Reading Sweet Bean Paste and making dorayaki #weekendcooking

The title of the book – and the writer’s name (Durian? As in like the fruit? Or does it have some other meaning?)- was what attracted me at first, as well as the lovely color scheme of the cover.

And what a poignant and moving story this was.

It’s an odd couple kind of story. An ex-con working at a dorayaki shop to pay his debts and a 76-year-old woman with gnarled hands who asks him for a job at the shop, offering to teach him her recipe for sweet bean paste, which she says she’s been making for fifty years.

(Dorayaki is a Japanese confectionary with sweet red bean paste sandwiched between two small pancakes.)

Sentaro doesn’t want to hire her at first, even though she offers to accept a lower pay. But it turns out that Tokue makes amazing sweet bean paste.

“Unlike the ready-made paste, this was the smell of fresh, living beans. It has depth. It had life. A mellow, sweet taste unfurled inside Sentaro’s mouth.”

Sentaro had been using a commercially-made paste which isn’t exactly the best. He’s been pretty much grudgingly doing his work every day, it’s more about paying off his debt than anything else.

But after he hires her, business begins to improve. And Sentaro starts to be more interested in the making of dorayaki. They experiment with beans from different countries. And since Tokue doesn’t work every day, Sentaro begins to make the paste himself.

However word soon gets out – to the customers, to the shop owner – that there may be something wrong with Tokue. People stay away from the shop, the owner wants Sentaro to get rid of her. But how can he?

Sweet Bean Paste is a story about loneliness, about prejudice, about two outsiders who become unlikely friends. I loved how the focus was just on a few characters and the friendships that developed among them.

And oh, the changing of the seasons, especially with all the cherry blossoms!

“Blossom surrounds him on all sides, as if he is at the centre of a deep, sparkling lake. He senses the full force of emotion that has been dormant in the trees all year, waiting for this once-a-year explosion of joy: their pure, unadulterated happiness.”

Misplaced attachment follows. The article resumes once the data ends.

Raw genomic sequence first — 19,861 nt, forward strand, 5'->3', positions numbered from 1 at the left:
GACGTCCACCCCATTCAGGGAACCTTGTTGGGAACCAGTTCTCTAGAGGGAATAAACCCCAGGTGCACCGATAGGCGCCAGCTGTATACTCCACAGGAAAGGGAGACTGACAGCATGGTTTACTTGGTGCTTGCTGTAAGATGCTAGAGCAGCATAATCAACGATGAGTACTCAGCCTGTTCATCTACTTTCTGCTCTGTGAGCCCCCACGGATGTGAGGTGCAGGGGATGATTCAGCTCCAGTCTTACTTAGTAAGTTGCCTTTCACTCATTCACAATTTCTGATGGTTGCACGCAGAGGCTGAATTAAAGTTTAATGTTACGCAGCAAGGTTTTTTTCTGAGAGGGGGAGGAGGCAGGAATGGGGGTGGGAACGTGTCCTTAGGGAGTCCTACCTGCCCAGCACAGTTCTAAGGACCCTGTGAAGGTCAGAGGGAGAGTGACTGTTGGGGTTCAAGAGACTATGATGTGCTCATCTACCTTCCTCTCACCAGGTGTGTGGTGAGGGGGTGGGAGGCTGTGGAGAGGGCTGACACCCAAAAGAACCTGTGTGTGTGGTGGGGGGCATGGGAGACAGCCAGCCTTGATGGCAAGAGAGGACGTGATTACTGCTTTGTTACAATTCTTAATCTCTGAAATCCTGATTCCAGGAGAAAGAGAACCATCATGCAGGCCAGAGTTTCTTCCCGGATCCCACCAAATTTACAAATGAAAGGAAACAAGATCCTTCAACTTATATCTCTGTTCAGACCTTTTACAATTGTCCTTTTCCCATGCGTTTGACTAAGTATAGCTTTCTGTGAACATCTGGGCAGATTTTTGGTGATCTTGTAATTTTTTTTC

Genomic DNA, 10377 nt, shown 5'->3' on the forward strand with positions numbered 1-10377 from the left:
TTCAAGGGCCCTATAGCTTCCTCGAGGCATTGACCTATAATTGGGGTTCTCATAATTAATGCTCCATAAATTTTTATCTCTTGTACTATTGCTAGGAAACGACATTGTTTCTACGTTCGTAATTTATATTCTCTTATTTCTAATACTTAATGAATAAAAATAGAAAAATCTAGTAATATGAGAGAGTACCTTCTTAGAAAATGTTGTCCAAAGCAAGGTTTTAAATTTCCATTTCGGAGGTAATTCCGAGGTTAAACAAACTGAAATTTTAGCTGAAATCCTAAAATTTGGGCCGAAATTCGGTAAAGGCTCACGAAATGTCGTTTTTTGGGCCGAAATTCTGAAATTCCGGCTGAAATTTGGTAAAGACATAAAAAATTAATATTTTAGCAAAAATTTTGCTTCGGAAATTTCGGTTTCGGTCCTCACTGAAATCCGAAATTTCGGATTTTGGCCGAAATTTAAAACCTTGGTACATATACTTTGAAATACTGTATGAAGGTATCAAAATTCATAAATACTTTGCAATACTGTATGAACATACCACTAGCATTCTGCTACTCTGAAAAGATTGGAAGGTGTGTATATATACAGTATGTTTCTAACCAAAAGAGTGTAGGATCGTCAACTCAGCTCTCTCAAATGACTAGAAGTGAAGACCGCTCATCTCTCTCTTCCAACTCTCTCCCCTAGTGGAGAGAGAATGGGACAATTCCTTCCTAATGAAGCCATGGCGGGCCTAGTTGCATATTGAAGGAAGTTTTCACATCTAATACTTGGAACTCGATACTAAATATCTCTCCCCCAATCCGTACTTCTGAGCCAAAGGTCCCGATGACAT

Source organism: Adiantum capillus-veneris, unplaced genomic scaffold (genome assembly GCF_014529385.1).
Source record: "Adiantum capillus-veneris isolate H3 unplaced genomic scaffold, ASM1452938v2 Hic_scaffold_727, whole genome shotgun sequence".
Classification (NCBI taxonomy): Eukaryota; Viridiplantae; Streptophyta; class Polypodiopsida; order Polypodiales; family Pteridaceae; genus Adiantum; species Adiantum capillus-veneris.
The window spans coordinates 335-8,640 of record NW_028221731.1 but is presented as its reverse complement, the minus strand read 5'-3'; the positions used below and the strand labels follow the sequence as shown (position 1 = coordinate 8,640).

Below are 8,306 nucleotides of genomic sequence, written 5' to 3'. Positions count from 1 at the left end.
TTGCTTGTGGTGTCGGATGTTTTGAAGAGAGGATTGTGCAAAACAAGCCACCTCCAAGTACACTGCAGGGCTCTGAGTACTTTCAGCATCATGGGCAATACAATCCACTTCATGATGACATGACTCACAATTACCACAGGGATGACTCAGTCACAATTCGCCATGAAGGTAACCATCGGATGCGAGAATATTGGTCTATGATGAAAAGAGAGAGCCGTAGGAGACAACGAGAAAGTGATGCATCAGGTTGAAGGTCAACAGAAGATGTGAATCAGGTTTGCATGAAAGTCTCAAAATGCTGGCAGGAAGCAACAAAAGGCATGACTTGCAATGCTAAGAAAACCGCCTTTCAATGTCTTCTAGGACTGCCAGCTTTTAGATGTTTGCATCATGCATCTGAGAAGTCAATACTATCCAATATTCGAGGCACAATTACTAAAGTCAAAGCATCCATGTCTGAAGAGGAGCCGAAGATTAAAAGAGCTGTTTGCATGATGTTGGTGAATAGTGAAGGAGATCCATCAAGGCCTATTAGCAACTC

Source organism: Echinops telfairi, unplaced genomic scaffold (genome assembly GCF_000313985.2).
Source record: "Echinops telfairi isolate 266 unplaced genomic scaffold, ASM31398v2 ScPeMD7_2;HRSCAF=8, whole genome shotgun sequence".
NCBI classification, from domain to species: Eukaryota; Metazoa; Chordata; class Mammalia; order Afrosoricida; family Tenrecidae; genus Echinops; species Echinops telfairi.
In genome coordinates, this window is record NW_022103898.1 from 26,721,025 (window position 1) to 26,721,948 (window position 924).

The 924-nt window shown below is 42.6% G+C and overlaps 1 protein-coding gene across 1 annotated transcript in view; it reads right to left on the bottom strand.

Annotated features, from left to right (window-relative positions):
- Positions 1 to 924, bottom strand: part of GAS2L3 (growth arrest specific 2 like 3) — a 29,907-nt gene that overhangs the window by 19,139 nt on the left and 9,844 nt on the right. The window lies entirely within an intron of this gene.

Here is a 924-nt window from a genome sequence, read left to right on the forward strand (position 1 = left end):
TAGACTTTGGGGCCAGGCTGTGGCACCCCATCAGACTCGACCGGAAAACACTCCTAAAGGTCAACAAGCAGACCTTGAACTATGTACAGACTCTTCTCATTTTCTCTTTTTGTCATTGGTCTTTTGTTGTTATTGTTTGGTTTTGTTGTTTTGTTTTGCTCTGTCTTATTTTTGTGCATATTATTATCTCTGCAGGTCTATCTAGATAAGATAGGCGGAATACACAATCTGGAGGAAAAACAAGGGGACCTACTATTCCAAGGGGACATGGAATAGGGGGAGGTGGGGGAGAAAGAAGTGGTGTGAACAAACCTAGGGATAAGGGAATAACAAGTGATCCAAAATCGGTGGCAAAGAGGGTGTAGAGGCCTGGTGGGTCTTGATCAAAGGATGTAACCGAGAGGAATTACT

And most of all, this book will make you long for a taste of dorayaki. Or maybe you’ll be tempted to try to make your own!

And that was exactly what I did.

One thing I like to pick up when we visit Japanese supermarkets is dorayaki. I especially love the dorayaki with chestnuts in them. I’ve never thought to make them! But I was really inspired by the book and just wanted to try making my own.

I found this recipe from Just One Cookbook and hey, I had all the ingredients in my kitchen. I had also seen a couple of recipes like this one from Chopstick Chronicles which added a teaspoon of mirin or sweet rice wine so I added that too.

So we made it just yesterday, a rainy Friday after school.

It was a nice treat for all of us, as we have all been catching coughs and colds one after another these past few weeks.

The recipe was easy enough and didn’t require any special equipment besides a whisk. The kids took turns cracking and beating the eggs, adding ingredients.

And they stood by the stove and watched for bubbles. And soon became quite good at spotting when it was time to turn the pancake. It needs about 1.5 minutes or so on the first side.

 

The pancake batter has both sugar and honey in it. So it does brown quite a bit.

 

I didn’t have adzuki beans on hand but I did luckily have this tin of red bean paste or anko.

Tada! Freshly made dorayaki. So good!

I’ll have to try making the red bean paste myself another time but for now, this was great!

Weekend Cooking at Beth Fish Reads is open to anyone who has any kind of food-related post to share: Book (novel, nonfiction) reviews, cookbook reviews, movie reviews, recipes, random thoughts, gadgets, quotations, beer, wine, photographs